PHOENIX, ARIZONA (CBS/AP) -- Four people were killed when two television news helicopters collided and crashed Friday while covering a police pursuit. It happened during the lunch hour as the two choppers transmitted live images of the high-speed chase.
Just before the collision, the driver of the truck that police were chasing jumped out of the flatbed pickup and carjacked another truck. Eyewitnesses say the two helicopters circled closer and closer to each other until they collided. The flaming wreckage came down on the lawn in front of a boarded-up church at Steele Indian School Park.
The crash killed KNXV-TV pilot-reporter Craig Smith and photographer Rick Krolak. Also killed were KTVK-TV pilot-reporter Scott Bowerbank and photographer Jim Cox. No one on the ground was hurt.
TV viewers did not actually witness the accident because cameras aboard both aircraft were pointed at the ground. But they saw images from one of the helicopters break up and begin to spin before the station abruptly switched to the studio.
Moments later, other stations in Phoenix carried news of the crash.
Police and the SWAT Team caught the suspect a short time later after he barricaded himself in a house. He was charged with several violations, and according to Police Chief Jack Harris, he could face charges in the deaths of the two air crews.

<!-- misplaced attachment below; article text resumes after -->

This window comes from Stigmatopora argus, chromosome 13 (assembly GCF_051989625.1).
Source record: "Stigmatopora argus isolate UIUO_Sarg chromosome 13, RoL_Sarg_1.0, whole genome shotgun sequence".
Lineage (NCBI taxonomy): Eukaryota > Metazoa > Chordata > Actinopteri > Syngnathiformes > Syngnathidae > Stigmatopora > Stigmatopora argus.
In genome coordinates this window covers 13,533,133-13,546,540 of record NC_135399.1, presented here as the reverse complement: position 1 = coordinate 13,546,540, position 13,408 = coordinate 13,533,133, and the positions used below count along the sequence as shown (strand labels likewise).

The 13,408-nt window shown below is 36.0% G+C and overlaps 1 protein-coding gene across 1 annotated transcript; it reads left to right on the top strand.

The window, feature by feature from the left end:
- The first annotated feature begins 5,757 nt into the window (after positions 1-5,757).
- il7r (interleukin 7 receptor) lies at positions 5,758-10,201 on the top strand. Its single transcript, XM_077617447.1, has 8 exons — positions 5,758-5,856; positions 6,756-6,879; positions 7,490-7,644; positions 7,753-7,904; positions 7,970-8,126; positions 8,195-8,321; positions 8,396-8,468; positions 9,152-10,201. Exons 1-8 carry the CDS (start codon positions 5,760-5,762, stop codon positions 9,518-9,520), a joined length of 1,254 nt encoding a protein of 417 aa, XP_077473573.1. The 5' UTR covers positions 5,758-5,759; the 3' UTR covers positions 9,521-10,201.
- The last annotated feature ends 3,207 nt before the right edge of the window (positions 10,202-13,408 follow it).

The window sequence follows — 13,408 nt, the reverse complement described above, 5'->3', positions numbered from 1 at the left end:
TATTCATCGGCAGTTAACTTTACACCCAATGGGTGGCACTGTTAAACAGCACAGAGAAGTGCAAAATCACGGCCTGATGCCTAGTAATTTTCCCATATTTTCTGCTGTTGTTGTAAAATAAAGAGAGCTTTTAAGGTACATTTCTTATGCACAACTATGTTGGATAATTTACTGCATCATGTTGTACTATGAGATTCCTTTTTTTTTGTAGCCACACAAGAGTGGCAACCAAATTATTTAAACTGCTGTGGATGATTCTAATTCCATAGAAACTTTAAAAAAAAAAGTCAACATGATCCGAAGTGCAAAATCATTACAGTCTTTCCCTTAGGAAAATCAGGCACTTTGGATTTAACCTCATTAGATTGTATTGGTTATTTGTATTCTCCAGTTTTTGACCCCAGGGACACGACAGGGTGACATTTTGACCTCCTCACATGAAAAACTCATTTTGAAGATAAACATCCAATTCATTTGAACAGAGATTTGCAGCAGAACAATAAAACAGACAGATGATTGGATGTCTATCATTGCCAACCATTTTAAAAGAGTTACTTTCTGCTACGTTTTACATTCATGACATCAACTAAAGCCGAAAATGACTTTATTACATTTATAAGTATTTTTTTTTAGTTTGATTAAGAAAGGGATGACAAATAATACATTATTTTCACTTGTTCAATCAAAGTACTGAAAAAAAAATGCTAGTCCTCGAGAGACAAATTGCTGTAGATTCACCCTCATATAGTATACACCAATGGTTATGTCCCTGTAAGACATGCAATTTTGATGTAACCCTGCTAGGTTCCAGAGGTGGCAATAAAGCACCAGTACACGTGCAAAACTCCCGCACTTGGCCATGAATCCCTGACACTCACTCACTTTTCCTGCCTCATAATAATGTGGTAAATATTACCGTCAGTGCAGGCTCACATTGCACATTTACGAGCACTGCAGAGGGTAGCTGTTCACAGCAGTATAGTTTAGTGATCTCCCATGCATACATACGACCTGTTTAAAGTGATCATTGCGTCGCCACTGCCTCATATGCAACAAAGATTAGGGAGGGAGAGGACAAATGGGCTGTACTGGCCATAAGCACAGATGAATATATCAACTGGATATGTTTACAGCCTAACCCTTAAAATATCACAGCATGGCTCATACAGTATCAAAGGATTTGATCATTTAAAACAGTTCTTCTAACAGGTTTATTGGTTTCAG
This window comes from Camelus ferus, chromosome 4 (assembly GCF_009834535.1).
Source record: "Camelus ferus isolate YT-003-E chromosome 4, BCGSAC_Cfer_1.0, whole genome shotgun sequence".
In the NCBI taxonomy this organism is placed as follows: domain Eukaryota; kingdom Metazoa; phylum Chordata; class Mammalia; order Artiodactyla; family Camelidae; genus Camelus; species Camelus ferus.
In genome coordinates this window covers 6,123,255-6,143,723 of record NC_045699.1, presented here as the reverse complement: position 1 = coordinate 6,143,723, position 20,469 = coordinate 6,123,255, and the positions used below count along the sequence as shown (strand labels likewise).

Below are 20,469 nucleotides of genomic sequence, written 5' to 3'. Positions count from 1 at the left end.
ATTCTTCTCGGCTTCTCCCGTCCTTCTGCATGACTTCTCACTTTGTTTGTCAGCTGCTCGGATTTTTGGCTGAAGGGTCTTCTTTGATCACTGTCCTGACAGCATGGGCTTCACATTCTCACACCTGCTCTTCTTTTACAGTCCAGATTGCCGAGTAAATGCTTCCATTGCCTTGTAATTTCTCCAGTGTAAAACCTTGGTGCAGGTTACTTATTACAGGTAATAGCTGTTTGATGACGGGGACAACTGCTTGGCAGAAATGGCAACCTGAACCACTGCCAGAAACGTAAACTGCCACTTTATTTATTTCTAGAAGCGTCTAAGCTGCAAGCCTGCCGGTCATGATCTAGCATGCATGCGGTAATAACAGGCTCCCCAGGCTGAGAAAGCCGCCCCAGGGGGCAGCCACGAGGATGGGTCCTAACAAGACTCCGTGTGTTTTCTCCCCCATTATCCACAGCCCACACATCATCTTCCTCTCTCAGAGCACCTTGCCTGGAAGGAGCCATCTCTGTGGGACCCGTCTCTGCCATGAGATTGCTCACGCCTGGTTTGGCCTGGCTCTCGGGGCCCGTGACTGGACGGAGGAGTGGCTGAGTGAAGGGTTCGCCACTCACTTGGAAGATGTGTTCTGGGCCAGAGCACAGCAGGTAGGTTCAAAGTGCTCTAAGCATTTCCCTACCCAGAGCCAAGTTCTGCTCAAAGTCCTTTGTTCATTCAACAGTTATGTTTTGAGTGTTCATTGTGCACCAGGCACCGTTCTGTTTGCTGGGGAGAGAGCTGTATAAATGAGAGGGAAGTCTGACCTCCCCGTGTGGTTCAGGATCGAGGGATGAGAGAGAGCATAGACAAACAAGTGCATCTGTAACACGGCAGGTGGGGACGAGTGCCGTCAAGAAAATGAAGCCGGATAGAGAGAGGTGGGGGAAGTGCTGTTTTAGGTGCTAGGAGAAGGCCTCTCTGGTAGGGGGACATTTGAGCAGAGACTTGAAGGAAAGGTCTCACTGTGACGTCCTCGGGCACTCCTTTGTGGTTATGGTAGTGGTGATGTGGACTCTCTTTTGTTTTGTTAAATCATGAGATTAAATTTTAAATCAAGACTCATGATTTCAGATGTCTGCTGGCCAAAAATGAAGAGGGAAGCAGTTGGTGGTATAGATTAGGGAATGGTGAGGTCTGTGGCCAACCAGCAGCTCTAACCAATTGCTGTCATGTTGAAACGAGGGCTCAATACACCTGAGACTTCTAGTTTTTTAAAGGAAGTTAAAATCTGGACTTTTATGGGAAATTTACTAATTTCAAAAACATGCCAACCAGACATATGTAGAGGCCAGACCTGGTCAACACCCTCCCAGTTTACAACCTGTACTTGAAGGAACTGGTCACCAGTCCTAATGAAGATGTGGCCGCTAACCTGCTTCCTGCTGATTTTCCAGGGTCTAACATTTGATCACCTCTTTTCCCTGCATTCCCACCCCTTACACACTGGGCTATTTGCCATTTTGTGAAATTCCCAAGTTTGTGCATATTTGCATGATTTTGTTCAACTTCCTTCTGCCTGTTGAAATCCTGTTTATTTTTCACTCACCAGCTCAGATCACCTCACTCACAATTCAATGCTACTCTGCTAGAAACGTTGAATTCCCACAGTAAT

The FAA says TV helicopters have not posed any major safety problems. A spokesman says air traffic controllers typically clear them into an area to cover a chase. Then the pilots are responsible for keeping themselves separated.
Keith McCutchen, a past president of the National Broadcast Pilots Association, says "pilot awareness" is vital. He says they have to keep track of both the story they're covering on the ground and other aircraft.
Mary Lewis said she was stuck in traffic with her four grandsons and was watching the helicopters. She turned to talk to the children, then saw a fireball in the air when she looked up again.
"I looked up and I see this 'boom,' and I see one of the helicopters coming down, and I said 'Oh my God,"' Lewis said. She said she went to the crash site to help, but there was nothing she could do.
"It's nothing there," Lewis said. "Just burned-up stuff."
Barbara Cochran, president of the Radio-Television News Directors Association in Washington, said the association does not track fatalities among helicopter news pilots, but she could not recall another example of two news choppers colliding while covering a story.
"The news directors at the stations are members of our association, and our heart really goes out to them in a situation like this," she said. "These pilots, they are very professional. They combine the skills of pilots and skills as journalists. It's something that's very, very sad."
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